Financing Basics for First-Time Rental Property Owners

Have you been thinking about becoming a landlord, but wondering if now is the right time to purchase a rental property? You are certainly not alone. Real estate is one of Americans’ favorite investments. Plus, with current low-interest rates and the trend of millennials choosing to rent instead of own, you may want to consider taking the plunge sooner rather than later.

Having a rental property in your portfolio has plenty of perks (including a steady, passive income). Still, you need to do your research first and understand options to make sure it makes financial sense for your situation. Rental property financing is not as straightforward as purchasing a primary residence. Therefore, in this article, we will discuss some of the financing basics of investing in real estate to consider, which can be especially helpful if you are a first-time rental property owner.

Make a Large Down Payment

Mortgage insurance will not cover your investment property. So, for a traditional loan, you will need to put down at least 20-25% to get favorable financing according to Quicken Loans. A substantial down payment gives the bank more security, and it also demonstrates your commitment. Additionally, the bank will review your credit and debt-to-income ratio when making their decision on how much down payment is necessary, and if you will even qualify for a traditional loan.    

Evaluate Loan Options

Big bank’ traditional loans probably are the type of financing you are most familiar with, but if you can’t qualify, there are other options available to finance your rental property. Smaller, local (or community) banks sometimes have more flexibility in their requirements. They are usually not as conservative as the big banks, and they like to invest locally and value building relationships with their investors. Another idea is investing in a multi-family property that you can live in to take advantage of primary residence financing.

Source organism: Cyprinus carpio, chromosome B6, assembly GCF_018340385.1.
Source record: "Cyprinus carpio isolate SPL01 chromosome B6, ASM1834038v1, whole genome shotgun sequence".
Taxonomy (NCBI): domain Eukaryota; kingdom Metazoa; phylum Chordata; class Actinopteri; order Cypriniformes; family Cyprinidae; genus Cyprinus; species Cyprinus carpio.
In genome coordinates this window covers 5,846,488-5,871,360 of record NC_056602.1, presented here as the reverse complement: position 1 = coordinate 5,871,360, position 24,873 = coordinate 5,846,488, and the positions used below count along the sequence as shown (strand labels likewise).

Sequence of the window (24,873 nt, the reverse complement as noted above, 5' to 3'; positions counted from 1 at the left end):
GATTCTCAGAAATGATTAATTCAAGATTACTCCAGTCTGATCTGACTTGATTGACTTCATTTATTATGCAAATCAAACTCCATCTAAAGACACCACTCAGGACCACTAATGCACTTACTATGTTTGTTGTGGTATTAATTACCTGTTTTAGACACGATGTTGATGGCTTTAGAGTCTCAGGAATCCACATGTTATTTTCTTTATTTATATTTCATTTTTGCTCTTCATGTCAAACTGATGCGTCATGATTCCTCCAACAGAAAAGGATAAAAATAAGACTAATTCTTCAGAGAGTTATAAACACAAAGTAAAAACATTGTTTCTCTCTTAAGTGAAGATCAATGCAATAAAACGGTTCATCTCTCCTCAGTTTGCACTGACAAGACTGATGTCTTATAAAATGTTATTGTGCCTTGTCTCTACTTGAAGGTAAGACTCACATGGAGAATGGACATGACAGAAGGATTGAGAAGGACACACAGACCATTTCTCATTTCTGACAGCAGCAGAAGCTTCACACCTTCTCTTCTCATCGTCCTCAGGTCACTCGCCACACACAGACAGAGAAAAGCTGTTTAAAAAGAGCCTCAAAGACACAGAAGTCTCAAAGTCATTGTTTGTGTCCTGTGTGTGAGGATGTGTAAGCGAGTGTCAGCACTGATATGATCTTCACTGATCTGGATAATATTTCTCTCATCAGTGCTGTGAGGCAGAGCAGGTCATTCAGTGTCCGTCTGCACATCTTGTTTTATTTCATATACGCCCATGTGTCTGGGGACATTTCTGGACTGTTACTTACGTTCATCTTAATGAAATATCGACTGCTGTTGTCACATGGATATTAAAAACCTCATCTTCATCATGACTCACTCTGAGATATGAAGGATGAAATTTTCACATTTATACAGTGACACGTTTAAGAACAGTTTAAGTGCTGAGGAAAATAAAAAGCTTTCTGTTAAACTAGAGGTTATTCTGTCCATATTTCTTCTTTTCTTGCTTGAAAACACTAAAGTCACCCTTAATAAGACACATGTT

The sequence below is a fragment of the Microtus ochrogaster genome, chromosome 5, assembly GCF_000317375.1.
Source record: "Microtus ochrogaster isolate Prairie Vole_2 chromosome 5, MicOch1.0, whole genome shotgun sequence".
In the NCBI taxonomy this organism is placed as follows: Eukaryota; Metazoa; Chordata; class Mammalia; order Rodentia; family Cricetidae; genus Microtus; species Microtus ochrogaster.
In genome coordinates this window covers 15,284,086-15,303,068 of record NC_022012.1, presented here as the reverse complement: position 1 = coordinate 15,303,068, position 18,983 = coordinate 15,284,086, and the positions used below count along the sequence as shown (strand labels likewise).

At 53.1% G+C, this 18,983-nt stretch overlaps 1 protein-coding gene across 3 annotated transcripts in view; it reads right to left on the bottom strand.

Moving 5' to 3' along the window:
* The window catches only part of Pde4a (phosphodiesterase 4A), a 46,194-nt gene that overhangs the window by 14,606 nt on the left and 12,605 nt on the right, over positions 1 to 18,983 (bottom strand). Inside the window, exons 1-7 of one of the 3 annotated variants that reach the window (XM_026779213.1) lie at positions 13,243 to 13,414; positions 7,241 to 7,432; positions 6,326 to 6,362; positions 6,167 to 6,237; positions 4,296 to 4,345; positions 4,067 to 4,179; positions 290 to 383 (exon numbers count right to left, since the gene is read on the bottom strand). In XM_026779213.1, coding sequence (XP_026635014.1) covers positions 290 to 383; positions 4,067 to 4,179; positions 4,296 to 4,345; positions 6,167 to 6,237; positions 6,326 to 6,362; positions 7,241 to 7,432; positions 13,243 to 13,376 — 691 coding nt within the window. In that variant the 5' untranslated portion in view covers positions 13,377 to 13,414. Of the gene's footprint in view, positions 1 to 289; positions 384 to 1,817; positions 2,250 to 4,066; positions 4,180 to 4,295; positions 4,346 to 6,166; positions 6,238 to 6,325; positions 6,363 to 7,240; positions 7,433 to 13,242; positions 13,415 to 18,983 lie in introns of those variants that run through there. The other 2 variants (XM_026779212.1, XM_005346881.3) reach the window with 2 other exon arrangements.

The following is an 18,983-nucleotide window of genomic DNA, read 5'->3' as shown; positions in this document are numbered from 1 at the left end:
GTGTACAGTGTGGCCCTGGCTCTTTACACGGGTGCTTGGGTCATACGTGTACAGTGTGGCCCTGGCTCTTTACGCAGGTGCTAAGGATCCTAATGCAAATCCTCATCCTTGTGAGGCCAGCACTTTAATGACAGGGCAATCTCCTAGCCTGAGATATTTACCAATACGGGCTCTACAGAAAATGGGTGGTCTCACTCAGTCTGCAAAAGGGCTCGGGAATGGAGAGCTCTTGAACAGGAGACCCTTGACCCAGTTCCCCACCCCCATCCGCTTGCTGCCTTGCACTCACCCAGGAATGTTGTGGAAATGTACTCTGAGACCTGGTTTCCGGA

Rental Property Owners 1

Ask the Seller to Consider Financing

If you can’t get a loan for your rental property from a bank, another option is to ask the seller if they would consider financing the loan themselves. The seller will extend credit to cover the purchase price of the property (minus the down payment), and you’ll sign a promissory note agreeing to make your payments. Interest rates will likely be higher than you’d get from a bank, but the down payment should be more flexible. Plus, you can close your deal quickly since you don’t have to go through the hassle of the traditional banking process to get your loan application approved. Remember, if you chose to explore this option, be sure when you approach the owner that you have a game plan in place. The seller must have confidence in your ability to repay the loan.      

Gather a Small Group of Investors Together

Although it would be nice to own your rental property outright all on your own, that is not feasible for most people. As an alternative to going it alone, you can gather a small group of investors to buy the property together. This option keeps you all from having to take out a loan, and it allows you to start generating cash flow sooner. Although you will have to share your profits, it does avoid the risk of a foreclosure on your rental property. It can be a great way to get your feet wet as a landlord without shouldering all the risk. To make things even easier, your group can hire a property management company, so you don’t have to deal with tenant issues.    

Making the right choice when it comes to financing your first rental property can help set you up for success. You don’t want to rush into deciding, and you should always consider your short-term and long-term goals to figure out what kind of financing makes the most sense.

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Should You Invest in Single or Multi-Family Rental Property?

Choosing the right investment property is a very personal endeavor—and one that should not be taken lightly. Is it better to go with a single-family property or is a multi-family rental a better option? It is probably the most common question that long-term buy and hold investors ask.

And there is no straightforward, easy answer.